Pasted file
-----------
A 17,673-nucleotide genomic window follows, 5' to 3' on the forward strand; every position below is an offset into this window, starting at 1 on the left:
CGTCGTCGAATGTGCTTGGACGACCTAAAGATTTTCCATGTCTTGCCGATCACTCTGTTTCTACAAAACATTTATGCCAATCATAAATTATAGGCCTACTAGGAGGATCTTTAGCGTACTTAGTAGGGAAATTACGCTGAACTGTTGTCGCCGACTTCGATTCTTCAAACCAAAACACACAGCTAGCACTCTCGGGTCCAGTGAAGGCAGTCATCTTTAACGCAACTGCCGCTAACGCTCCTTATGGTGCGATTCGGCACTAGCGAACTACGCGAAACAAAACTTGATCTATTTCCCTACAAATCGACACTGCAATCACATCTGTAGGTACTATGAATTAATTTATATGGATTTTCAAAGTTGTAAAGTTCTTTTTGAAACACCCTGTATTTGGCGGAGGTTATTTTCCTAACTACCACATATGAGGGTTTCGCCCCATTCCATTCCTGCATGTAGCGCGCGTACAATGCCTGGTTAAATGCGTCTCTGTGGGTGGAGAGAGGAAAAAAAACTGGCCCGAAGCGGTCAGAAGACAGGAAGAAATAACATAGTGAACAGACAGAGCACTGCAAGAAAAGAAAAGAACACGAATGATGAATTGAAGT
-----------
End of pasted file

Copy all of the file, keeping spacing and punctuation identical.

A 17,673-nucleotide genomic window follows, 5' to 3' on the forward strand; every position below is an offset into this window, starting at 1 on the left:
CGTCGTCGAATGTGCTTGGACGACCTAAAGATTTTCCATGTCTTGCCGATCACTCTGTTTCTACAAAACATTTATGCCAATCATAAATTATAGGCCTACTAGGAGGATCTTTAGCGTACTTAGTAGGGAAATTACGCTGAACTGTTGTCGCCGACTTCGATTCTTCAAACCAAAACACACAGCTAGCACTCTCGGGTCCAGTGAAGGCAGTCATCTTTAACGCAACTGCCGCTAACGCTCCTTATGGTGCGATTCGGCACTAGCGAACTACGCGAAACAAAACTTGATCTATTTCCCTACAAATCGACACTGCAATCACATCTGTAGGTACTATGAATTAATTTATATGGATTTTCAAAGTTGTAAAGTTCTTTTTGAAACACCCTGTATTTGGCGGAGGTTATTTTCCTAACTACCACATATGAGGGTTTCGCCCCATTCCATTCCTGCATGTAGCGCGCGTACAATGCCTGGTTAAATGCGTCTCTGTGGGTGGAGAGAGGAAAAAAAACTGGCCCGAAGCGGTCAGAAGACAGGAAGAAATAACATAGTGAACAGACAGAGCACTGCAAGAAAAGAAAAGAACACGAATGATGAATTGAAGT